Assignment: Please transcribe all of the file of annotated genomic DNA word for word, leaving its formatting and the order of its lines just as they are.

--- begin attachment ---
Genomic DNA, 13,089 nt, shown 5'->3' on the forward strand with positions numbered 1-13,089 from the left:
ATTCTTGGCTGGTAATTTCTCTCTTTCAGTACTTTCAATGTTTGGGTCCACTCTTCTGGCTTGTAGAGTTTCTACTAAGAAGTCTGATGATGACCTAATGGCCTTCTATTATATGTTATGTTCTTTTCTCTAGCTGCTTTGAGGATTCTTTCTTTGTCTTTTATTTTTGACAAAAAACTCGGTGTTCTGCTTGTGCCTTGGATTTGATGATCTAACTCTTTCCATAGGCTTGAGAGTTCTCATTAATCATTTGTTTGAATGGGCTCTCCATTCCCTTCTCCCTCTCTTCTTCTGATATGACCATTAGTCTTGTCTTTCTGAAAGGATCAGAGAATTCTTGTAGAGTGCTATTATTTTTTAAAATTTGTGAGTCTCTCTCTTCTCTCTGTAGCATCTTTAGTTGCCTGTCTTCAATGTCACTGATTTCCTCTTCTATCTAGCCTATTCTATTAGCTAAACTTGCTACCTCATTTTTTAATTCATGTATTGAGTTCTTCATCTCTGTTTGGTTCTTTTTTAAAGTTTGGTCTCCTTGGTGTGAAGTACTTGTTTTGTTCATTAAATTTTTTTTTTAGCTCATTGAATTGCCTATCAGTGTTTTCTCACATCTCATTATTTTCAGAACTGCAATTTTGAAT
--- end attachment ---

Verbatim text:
Genomic DNA, 13,089 nt, shown 5'->3' on the forward strand with positions numbered 1-13,089 from the left:
ATTCTTGGCTGGTAATTTCTCTCTTTCAGTACTTTCAATGTTTGGGTCCACTCTTCTGGCTTGTAGAGTTTCTACTAAGAAGTCTGATGATGACCTAATGGCCTTCTATTATATGTTATGTTCTTTTCTCTAGCTGCTTTGAGGATTCTTTCTTTGTCTTTTATTTTTGACAAAAAACTCGGTGTTCTGCTTGTGCCTTGGATTTGATGATCTAACTCTTTCCATAGGCTTGAGAGTTCTCATTAATCATTTGTTTGAATGGGCTCTCCATTCCCTTCTCCCTCTCTTCTTCTGATATGACCATTAGTCTTGTCTTTCTGAAAGGATCAGAGAATTCTTGTAGAGTGCTATTATTTTTTAAAATTTGTGAGTCTCTCTCTTCTCTCTGTAGCATCTTTAGTTGCCTGTCTTCAATGTCACTGATTTCCTCTTCTATCTAGCCTATTCTATTAGCTAAACTTGCTACCTCATTTTTTAATTCATGTATTGAGTTCTTCATCTCTGTTTGGTTCTTTTTTAAAGTTTGGTCTCCTTGGTGTGAAGTACTTGTTTTGTTCATTAAATTTTTTTTTTAGCTCATTGAATTGCCTATCAGTGTTTTCTCACATCTCATTATTTTCAGAACTGCAATTTTGAAT